With all the musical events happening all over the world, all the music that is being written, premiered, and discussed, and all the "talk" about the "industry" of classical music and its various "stars," it is easy to forget that most of the music making in the world happens off the internet grid. It happens between a musician and the pitches he or she is playing. It happens in the isolated spaces of composers who spend ridiculous amounts of time worrying about how best to get from one harmony to the next, or from one note to the next. It happens when performing musicians have rehearsals. It happens in lessons. It happens when people practice, and it happens when people play concerts in places far away from you or from me, and in places that are close by.
Sometimes I get overwhelmed by the amount of musical material I can access instantly using the electronic device I am using to write this blog post. Sometimes I compare the value of access to those riches with the value of being able to find tone colors on my instrument, and (finally) being able to make them at will. When I compare the value of limitless access to recorded music with being able to move comfortably from one note to the next on my instrument, while sounding resonant and in tune, I find much more value in the ability to make something beautiful happen between one note and the next note.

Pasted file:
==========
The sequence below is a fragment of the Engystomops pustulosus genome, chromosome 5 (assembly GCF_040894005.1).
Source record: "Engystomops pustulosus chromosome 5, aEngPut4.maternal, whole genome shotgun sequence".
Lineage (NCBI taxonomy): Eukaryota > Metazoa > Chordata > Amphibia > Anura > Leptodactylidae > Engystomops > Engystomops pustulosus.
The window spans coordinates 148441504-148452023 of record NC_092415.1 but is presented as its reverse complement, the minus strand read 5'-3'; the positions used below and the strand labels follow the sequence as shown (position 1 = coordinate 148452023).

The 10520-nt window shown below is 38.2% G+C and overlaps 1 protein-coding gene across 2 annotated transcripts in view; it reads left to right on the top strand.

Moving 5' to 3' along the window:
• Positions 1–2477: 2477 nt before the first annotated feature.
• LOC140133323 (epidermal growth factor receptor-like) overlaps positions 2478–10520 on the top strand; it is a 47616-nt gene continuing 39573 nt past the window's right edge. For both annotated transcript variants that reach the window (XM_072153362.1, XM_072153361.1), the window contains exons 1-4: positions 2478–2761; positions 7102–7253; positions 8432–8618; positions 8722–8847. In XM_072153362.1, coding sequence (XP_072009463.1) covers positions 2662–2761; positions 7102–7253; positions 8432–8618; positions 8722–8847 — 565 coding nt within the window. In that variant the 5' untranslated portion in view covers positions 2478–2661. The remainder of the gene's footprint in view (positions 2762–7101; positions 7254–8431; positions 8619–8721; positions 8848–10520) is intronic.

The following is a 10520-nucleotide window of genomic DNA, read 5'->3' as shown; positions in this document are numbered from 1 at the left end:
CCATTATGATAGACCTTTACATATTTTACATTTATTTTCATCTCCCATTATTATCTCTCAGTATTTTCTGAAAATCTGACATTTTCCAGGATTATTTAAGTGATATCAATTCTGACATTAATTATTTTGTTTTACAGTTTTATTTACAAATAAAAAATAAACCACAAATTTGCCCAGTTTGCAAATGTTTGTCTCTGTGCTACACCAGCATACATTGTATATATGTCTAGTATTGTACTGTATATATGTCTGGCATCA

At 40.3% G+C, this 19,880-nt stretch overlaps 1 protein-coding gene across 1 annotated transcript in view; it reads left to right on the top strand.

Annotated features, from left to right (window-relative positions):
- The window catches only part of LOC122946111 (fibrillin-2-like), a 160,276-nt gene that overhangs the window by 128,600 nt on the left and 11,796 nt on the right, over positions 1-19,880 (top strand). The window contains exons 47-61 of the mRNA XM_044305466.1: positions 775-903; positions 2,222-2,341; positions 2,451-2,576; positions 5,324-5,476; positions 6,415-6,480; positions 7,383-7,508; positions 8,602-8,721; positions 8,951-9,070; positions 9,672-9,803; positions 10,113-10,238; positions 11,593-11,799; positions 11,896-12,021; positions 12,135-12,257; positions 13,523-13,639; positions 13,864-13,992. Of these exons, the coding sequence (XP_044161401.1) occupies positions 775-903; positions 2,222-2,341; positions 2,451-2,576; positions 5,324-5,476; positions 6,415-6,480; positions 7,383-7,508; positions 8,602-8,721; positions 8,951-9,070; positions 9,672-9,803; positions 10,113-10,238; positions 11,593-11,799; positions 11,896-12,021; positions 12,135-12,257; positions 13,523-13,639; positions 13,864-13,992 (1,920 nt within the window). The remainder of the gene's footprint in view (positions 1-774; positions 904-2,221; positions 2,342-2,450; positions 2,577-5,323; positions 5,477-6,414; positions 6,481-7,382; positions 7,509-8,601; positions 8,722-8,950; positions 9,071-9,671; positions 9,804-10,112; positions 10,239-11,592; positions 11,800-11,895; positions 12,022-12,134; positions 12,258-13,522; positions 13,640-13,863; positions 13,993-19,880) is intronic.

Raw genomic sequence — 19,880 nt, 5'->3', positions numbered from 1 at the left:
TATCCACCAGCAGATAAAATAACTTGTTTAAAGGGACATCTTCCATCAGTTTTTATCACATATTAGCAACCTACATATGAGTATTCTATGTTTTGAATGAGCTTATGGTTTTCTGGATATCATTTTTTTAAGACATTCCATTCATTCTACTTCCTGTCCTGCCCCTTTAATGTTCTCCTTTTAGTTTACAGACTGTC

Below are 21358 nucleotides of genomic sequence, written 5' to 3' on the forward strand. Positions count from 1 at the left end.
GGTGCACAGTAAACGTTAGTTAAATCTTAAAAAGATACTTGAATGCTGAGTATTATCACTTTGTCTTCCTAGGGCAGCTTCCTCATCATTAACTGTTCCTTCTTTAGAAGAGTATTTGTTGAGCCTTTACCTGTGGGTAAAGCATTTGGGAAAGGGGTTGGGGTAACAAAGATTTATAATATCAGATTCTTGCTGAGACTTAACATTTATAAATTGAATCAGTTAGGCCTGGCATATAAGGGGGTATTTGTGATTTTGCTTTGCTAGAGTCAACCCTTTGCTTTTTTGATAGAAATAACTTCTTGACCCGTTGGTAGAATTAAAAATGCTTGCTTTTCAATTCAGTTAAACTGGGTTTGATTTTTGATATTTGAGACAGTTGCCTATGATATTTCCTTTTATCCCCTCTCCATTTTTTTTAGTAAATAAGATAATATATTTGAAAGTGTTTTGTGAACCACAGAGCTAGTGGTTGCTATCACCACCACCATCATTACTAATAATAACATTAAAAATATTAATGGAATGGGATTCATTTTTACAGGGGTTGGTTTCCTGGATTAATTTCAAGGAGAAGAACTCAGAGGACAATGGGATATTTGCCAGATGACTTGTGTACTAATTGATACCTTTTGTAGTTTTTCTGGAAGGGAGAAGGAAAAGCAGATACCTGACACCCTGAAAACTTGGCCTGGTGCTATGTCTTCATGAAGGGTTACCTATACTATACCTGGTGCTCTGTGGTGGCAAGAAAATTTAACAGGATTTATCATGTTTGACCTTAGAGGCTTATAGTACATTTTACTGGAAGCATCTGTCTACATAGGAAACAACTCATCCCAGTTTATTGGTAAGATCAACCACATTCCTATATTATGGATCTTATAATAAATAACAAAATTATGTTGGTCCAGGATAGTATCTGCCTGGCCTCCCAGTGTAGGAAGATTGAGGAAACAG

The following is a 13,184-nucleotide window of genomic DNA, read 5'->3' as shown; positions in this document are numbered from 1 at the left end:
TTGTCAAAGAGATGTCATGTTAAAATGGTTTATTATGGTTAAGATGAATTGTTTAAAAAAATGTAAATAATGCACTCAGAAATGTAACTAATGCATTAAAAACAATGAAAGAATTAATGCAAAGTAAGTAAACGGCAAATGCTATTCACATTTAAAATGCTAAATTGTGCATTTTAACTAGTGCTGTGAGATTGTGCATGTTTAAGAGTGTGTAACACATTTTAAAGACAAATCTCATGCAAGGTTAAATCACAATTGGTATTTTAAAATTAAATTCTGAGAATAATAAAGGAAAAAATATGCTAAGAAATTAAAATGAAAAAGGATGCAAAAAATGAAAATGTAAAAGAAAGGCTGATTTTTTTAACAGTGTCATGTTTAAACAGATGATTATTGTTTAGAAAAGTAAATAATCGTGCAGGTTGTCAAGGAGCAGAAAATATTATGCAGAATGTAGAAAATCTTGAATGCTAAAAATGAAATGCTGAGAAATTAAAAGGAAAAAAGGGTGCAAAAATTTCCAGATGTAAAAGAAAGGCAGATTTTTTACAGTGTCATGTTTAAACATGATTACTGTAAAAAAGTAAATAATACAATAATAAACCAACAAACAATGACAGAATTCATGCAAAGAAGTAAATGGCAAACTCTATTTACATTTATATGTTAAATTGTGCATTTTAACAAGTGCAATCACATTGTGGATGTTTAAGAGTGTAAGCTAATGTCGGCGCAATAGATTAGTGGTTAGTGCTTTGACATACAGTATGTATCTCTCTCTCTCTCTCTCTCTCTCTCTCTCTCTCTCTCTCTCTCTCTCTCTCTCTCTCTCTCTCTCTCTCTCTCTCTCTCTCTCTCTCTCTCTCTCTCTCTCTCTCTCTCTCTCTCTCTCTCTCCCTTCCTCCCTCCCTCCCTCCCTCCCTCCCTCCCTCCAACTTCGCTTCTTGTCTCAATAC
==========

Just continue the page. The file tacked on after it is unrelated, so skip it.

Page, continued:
I like to remember that what I am doing when I am writing, practicing, or playing is the same activity or sets of activities that musicians have been doing for centuries. That part of musical life hasn't changed, and I don't think that unlimited access to recorded music and commentary will ever change it. It is a comforting thought.